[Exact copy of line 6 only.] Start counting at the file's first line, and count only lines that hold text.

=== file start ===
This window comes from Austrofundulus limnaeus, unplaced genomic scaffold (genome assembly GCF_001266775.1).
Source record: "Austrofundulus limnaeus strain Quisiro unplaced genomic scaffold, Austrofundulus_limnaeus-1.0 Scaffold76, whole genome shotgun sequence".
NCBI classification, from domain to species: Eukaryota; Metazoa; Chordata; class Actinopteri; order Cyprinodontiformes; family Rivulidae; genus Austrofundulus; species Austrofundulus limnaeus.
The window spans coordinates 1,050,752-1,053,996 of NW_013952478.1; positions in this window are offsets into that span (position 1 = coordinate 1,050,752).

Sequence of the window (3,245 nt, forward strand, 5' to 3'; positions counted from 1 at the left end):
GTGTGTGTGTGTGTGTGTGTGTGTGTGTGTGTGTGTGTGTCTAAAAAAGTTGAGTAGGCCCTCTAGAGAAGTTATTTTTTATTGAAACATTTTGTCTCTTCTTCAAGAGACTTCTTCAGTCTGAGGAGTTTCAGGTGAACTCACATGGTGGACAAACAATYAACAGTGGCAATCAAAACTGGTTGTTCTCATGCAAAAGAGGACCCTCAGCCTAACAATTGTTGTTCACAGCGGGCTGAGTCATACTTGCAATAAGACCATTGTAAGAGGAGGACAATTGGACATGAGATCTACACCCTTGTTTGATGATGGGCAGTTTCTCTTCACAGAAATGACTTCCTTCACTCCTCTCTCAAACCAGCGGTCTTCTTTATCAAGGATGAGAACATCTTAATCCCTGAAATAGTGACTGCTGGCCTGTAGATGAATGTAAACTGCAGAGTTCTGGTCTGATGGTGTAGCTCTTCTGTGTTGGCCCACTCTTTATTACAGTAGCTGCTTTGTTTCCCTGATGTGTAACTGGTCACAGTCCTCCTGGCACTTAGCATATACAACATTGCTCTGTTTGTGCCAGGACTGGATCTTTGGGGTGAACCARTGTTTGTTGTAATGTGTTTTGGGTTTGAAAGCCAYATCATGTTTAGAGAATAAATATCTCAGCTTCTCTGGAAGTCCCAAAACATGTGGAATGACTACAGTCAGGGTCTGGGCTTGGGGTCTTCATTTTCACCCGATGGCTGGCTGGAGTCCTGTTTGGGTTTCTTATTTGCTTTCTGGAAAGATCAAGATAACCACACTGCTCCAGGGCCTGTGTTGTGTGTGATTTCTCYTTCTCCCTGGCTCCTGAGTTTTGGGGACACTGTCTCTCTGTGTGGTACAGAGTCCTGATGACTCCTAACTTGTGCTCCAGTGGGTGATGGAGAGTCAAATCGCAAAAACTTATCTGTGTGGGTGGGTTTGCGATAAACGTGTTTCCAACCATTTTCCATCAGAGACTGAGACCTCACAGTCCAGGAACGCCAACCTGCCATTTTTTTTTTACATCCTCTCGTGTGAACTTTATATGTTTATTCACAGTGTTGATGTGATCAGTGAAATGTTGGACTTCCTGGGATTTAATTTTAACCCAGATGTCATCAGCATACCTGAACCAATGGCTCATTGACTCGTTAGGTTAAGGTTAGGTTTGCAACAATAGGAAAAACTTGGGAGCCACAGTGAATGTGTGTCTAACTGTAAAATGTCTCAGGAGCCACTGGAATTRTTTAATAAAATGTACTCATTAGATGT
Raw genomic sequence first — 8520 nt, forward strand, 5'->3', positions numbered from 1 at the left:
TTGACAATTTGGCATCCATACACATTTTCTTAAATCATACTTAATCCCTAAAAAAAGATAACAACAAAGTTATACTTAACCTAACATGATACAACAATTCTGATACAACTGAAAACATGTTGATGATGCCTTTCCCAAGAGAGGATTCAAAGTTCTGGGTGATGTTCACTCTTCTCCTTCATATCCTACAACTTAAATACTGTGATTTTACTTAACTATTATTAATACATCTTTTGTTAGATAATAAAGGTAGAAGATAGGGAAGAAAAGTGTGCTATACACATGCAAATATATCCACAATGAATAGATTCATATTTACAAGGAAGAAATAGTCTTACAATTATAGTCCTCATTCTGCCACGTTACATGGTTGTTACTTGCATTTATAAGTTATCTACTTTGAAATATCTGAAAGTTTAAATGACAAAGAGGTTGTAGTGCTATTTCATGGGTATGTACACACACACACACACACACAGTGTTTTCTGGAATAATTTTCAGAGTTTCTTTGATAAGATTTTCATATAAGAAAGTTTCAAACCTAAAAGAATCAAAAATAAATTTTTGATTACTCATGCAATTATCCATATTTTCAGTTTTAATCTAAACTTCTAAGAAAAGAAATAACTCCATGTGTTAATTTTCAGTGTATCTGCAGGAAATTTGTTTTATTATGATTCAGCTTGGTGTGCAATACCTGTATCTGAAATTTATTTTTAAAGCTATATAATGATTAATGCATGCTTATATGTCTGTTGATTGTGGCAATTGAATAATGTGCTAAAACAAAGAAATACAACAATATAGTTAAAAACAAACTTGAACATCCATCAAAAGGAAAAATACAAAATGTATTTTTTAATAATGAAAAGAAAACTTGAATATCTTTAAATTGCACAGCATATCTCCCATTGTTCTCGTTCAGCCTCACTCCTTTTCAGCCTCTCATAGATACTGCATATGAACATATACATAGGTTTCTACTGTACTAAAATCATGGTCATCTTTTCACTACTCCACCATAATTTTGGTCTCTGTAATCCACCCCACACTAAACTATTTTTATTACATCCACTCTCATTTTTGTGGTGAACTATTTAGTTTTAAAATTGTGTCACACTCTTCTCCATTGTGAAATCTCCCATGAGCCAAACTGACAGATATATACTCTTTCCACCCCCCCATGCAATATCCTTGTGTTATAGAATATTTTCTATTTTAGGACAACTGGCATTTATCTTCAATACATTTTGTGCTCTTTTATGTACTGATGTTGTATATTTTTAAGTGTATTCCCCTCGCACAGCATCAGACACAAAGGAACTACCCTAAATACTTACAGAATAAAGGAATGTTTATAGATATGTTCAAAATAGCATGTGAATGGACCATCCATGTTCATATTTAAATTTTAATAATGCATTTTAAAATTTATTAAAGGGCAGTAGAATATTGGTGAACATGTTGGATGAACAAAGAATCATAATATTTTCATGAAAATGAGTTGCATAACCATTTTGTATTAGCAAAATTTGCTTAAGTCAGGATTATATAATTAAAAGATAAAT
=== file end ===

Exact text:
GTGTGTGTGTGTGTGTGTGTGTGTGTGTGTGTGTGTGTGTCTAAAAAAGTTGAGTAGGCCCTCTAGAGAAGTTATTTTTTATTGAAACATTTTGTCTCTTCTTCAAGAGACTTCTTCAGTCTGAGGAGTTTCAGGTGAACTCACATGGTGGACAAACAATYAACAGTGGCAATCAAAACTGGTTGTTCTCATGCAAAAGAGGACCCTCAGCCTAACAATTGTTGTTCACAGCGGGCTGAGTCATACTTGCAATAAGACCATTGTAAGAGGAGGACAATTGGACATGAGATCTACACCCTTGTTTGATGATGGGCAGTTTCTCTTCACAGAAATGACTTCCTTCACTCCTCTCTCAAACCAGCGGTCTTCTTTATCAAGGATGAGAACATCTTAATCCCTGAAATAGTGACTGCTGGCCTGTAGATGAATGTAAACTGCAGAGTTCTGGTCTGATGGTGTAGCTCTTCTGTGTTGGCCCACTCTTTATTACAGTAGCTGCTTTGTTTCCCTGATGTGTAACTGGTCACAGTCCTCCTGGCACTTAGCATATACAACATTGCTCTGTTTGTGCCAGGACTGGATCTTTGGGGTGAACCARTGTTTGTTGTAATGTGTTTTGGGTTTGAAAGCCAYATCATGTTTAGAGAATAAATATCTCAGCTTCTCTGGAAGTCCCAAAACATGTGGAATGACTACAGTCAGGGTCTGGGCTTGGGGTCTTCATTTTCACCCGATGGCTGGCTGGAGTCCTGTTTGGGTTTCTTATTTGCTTTCTGGAAAGATCAAGATAACCACACTGCTCCAGGGCCTGTGTTGTGTGTGATTTCTCYTTCTCCCTGGCTCCTGAGTTTTGGGGACACTGTCTCTCTGTGTGGTACAGAGTCCTGATGACTCCTAACTTGTGCTCCAGTGGGTGATGGAGAGTCAAATCGCAAAAACTTATCTGTGTGGGTGGGTTTGCGATAAACGTGTTTCCAACCATTTTCCATCAGAGACTGAGACCTCACAGTCCAGGAACGCCAACCTGCCATTTTTTTTTTACATCCTCTCGTGTGAACTTTATATGTTTATTCACAGTGTTGATGTGATCAGTGAAATGTTGGACTTCCTGGGATTTAATTTTAACCCAGATGTCATCAGCATACCTGAACCAATGGCTCATTGACTCGTTAGGTTAAGGTTAGGTTTGCAACAATAGGAAAAACTTGGGAGCCACAGTGAATGTGTGTCTAACTGTAAAATGTCTCAGGAGCCACTGGAATTRTTTAATAAAATGTACTCATTAGATGT